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What Not to Read: Ralph Nader

Forty-four years after publishing Unsafe at Any Speed, Ralph Nader has broken into the ranks of novelists with Only the Super-Rich Can Save Us. A review in The New Yorker tells me all I need to hear.

The book . . . is seven hundred and thirty-six pages long, and it contains dozens of characters, many of them real people—Warren Buffett, Barry Diller, and Ted Turner, among others—who act out Nader’s political fantasies. By the last page, most of the reforms that Nader has been arguing for all these years end up being enacted. Corporations are neutered. Third parties win. America is reborn.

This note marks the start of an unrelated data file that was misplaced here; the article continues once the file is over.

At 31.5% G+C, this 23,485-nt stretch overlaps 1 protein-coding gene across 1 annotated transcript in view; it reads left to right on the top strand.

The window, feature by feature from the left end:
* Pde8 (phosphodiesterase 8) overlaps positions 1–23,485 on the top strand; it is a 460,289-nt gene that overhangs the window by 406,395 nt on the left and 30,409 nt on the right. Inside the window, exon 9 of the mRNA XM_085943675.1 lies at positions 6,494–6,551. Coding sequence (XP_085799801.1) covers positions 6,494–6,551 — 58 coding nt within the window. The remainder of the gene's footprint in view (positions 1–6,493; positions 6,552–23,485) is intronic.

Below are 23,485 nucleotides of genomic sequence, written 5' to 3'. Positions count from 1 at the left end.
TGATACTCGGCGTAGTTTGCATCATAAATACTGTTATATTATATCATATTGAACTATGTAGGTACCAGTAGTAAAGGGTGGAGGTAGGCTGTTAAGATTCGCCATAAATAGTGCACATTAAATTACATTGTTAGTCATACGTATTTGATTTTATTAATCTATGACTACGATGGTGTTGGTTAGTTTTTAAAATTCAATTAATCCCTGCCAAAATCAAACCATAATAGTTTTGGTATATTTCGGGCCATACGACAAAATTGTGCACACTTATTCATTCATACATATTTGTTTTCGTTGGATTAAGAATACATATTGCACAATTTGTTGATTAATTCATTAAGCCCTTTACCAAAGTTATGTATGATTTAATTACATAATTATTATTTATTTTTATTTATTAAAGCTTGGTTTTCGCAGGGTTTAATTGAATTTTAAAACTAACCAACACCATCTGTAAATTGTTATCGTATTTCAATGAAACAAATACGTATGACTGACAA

All of this rather unnerving since it cuts a bit too close to my forthcoming first novel: Only the Super-Rich Can Give Me All Their Money and Help Me Lose Weight and Surround Me with Supermodels. I’m still working on the title, but you get the premise. Whose book belongs to the fantasy shelf more than mine? Probably Nader’s.

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